Contrast in Clean Design

The objective of clean design—or any design for that matter—is to convey meaning.  One of the most useful tools in a designer’s toolbox to help convey meaning is contrast.  Contrasts define hierarchy, manipulate relationships, and exploit contexts—all to convey meaning.
Contrast is so important that the meaning of any specific thing is defined by its properties relative to something else.  Consider these contrasts:  dark/light, soft/hard, fast/slow.  These are all contrasts, not absolute values; they are values relative to one another, and with those relatives values comes information.

Thus, to accurately convey meaning, every element on the page has to be contrasted with—positioned, styled, sized, or otherwise distinguished in accordance with its importance in the overall communicative objective—other elements on the page.  Essentially, contrast is at the root of design.

There are several primary forms of contrast:

  • Size
  • Position
  • Color
  • Texture
  • Shape
  • Orientation

You can use each of these forms of contrast to help lead your user into and through your layout. Each component of your page—graphic, text, or interactive element—has a fucntion, and each of those functions falls within a hierarchy that must be specifically designed to meet the objectives of your project. Further, each individual component is only a piece of the overall project message and objective and must be designed in a way that is congruent with the whole.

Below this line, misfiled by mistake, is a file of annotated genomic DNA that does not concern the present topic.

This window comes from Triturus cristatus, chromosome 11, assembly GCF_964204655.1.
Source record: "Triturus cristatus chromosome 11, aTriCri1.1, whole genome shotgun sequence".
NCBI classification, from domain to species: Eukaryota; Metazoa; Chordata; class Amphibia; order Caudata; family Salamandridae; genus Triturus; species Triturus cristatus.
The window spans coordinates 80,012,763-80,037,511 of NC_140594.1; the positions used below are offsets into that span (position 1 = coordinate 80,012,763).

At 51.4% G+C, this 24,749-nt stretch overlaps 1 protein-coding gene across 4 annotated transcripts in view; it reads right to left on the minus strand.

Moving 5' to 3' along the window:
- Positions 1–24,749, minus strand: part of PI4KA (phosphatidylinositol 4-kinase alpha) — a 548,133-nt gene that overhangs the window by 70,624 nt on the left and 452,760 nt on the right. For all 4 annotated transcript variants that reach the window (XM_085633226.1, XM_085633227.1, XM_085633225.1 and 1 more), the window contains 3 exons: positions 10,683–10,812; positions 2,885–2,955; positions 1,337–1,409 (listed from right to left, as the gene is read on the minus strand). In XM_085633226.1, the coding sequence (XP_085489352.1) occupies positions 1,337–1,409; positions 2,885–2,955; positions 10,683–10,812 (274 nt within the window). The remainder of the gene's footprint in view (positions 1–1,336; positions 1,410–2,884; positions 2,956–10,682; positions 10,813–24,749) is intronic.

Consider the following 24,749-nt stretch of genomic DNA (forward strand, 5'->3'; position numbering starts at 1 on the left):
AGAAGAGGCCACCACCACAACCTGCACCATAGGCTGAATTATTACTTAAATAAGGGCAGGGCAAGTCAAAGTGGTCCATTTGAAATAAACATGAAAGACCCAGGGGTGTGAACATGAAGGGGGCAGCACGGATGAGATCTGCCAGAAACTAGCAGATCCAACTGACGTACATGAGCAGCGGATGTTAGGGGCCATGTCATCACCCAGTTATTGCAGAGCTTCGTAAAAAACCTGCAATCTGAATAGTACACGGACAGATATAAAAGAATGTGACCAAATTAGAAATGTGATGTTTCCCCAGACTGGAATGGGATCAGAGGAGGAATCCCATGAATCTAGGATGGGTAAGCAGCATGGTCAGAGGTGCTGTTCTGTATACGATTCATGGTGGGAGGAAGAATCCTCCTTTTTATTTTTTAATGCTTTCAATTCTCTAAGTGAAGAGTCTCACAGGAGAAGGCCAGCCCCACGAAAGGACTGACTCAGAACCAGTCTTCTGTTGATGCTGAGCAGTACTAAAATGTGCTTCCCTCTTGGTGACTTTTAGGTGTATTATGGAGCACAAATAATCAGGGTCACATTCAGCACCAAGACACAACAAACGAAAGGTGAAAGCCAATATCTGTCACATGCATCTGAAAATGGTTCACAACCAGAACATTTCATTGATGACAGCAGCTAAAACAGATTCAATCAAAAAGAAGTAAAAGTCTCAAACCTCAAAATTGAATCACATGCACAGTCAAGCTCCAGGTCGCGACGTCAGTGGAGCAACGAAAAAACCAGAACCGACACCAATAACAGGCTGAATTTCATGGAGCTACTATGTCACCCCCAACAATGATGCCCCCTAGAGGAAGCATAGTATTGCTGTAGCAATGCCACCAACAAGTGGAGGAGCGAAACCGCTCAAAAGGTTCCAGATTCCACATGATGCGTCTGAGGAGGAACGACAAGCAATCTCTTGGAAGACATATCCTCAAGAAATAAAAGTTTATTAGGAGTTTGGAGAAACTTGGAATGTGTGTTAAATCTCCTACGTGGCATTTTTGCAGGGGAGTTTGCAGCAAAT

Clean design uses contrast to influence user choices and compel specific actions.  Since humans habitually scan our surroundings, your users may focus on one area of the page for a moment, but generall visually “consume” new inforamtion by performing a quick scan. When scanning, users look for elements of contrast—things that stand out.

By using contrast, you can affect the way your user will scan your page’s layout and decide how and where they will begin consuming the content. If you have used contrast to define a visual information hierarchy, you can compel viewers to look where you want them to. If you’ve done a really good job, with intelligent contrast, calls-to-action, etc., you can even compel them to follow a specific path through the layout.

Contrast is the foundation of clean design.  Master it, and you will be well on your way to up-leveling all your creations.

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